THE MEANEST HOUND AROUND

Fluffy, sweet, and well-bred, Freddy find himself suddenly homeless when his boy’s father decides to dump him out in the woods far from home. Freddy is not the sort of dog that one would expect to be wandering the roads out in the middle of nowhere and he’s not prepared for the rude welcome that he receives at the junkyard where he goes to find food and shelter. With snapping jaws and a ferocious bark, Spike launches himself at the fence only to find that Freddy is not frightened, only confused at the little dog’s reaction. Talking with him, Freddy realizes that he is Spike’s only hope if he’s to escape the dirty junkyard and the cruelty of his master and the first junkyard dog, Tiger. Together they manage to break Spike out of his prison; meet many amazing forest creatures; and eventually find a new family. Their adventures do not end there, as the two friends must somehow find a way to help Spike to find his trust in people and other animals again. Gently written with a sweetness that does not give way to saccharinity, this will find a home in any dog-lover’s heart. (Fiction. 7-10)

Pub Date: Feb. 1, 2003

ISBN: 0-7434-3785-3

Page Count: 160

Publisher: Simon & Schuster

Review Posted Online: May 20, 2010

Kirkus Reviews Issue: Jan. 15, 2003

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RED-EYED TREE FROG

Bishop’s spectacular photographs of the tiny red-eyed tree frog defeat an incidental text from Cowley (Singing Down the Rain, 1997, etc.). The frog, only two inches long, is enormous in this title; it appears along with other nocturnal residents of the rain forests of Central America, including the iguana, ant, katydid, caterpillar, and moth. In a final section, Cowley explains how small the frog is and aspects of its life cycle. The main text, however, is an afterthought to dramatic events in the photos, e.g., “But the red-eyed tree frog has been asleep all day. It wakes up hungry. What will it eat? Here is an iguana. Frogs do not eat iguanas.” Accompanying an astonishing photograph of the tree frog leaping away from a boa snake are three lines (“The snake flicks its tongue. It tastes frog in the air. Look out, frog!”) that neither advance nor complement the action. The layout employs pale and deep green pages and typeface, and large jewel-like photographs in which green and red dominate. The combination of such visually sophisticated pages and simplistic captions make this a top-heavy, unsatisfying title. (Picture book. 7-9)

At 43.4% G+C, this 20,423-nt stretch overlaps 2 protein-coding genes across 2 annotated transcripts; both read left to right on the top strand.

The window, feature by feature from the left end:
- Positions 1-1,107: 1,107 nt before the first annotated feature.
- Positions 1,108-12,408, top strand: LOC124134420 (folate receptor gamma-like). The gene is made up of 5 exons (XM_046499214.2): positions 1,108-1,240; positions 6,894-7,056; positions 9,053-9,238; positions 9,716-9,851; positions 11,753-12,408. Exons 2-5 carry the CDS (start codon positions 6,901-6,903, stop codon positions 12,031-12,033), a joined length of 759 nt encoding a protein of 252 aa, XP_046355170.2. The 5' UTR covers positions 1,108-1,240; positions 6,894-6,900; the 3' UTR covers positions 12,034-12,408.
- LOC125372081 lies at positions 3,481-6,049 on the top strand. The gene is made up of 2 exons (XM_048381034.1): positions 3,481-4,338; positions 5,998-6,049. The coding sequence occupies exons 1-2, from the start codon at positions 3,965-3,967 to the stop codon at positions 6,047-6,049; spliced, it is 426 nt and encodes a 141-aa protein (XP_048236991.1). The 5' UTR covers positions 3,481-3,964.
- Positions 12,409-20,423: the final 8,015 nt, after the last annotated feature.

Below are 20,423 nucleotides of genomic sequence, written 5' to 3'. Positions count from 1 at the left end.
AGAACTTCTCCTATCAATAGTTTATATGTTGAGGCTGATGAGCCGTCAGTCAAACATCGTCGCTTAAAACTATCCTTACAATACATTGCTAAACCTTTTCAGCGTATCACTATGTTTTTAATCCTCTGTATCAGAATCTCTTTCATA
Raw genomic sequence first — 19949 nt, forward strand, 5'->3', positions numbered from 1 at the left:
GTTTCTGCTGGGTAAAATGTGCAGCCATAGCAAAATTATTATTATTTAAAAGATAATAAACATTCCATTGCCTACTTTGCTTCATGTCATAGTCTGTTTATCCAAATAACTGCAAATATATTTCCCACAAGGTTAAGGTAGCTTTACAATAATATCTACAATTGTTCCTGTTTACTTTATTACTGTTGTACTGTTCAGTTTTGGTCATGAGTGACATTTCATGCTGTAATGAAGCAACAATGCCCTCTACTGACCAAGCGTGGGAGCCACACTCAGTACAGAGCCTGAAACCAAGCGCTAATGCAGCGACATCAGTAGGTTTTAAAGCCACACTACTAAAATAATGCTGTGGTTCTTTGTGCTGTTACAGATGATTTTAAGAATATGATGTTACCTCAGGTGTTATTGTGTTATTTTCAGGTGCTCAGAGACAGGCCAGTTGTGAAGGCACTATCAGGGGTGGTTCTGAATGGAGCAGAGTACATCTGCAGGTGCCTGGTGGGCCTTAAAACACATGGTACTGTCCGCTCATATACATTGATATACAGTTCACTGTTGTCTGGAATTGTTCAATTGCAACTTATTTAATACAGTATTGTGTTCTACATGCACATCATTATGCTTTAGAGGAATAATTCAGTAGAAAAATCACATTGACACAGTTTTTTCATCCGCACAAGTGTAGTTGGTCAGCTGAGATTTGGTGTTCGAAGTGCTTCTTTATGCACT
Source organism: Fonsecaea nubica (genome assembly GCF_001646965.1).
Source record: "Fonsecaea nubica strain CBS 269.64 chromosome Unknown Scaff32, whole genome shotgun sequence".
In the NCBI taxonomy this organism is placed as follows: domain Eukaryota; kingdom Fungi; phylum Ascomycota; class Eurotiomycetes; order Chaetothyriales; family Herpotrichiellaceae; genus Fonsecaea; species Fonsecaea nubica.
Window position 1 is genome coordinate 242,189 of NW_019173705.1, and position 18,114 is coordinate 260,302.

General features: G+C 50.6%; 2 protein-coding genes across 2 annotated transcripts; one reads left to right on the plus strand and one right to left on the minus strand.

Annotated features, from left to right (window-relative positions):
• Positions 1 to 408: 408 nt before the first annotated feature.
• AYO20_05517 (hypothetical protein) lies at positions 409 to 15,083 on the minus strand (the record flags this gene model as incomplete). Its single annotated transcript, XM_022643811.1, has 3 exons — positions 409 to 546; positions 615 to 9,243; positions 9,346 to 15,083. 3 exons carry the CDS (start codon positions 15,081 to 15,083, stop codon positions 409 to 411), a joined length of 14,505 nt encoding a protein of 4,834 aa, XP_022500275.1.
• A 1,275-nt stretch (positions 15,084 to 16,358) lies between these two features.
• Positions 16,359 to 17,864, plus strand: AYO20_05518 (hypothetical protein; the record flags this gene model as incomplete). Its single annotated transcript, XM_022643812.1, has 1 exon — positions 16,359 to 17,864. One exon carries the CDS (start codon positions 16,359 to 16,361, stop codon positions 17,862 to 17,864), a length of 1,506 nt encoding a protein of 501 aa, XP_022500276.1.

Pub Date: March 1, 1999

ISBN: 0-590-87175-7

Page Count: 32

Publisher: Scholastic

Review Posted Online: May 20, 2010

Kirkus Reviews Issue: Jan. 1, 1999

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MR. POPPER'S PENGUINS

This is rather a silly story, and I don't believe children will think it particularly funny. A paper hanger and painter finds time on his hands in winter, and spends it in reading of arctic exploration. It is all given reality when he receives a present of a penguin, which makes its nest in the refrigerator on cubes of ice, mates with a lonely penguin from the zoo, and produces a family of penguins which help set the Poppers on their feet.

Pub Date: Sept. 26, 1938

ISBN: 978-0-316-05843-8

Page Count: 139

Publisher: Little, Brown

Review Posted Online: Jan. 15, 2014

Kirkus Reviews Issue: Sept. 1, 1938

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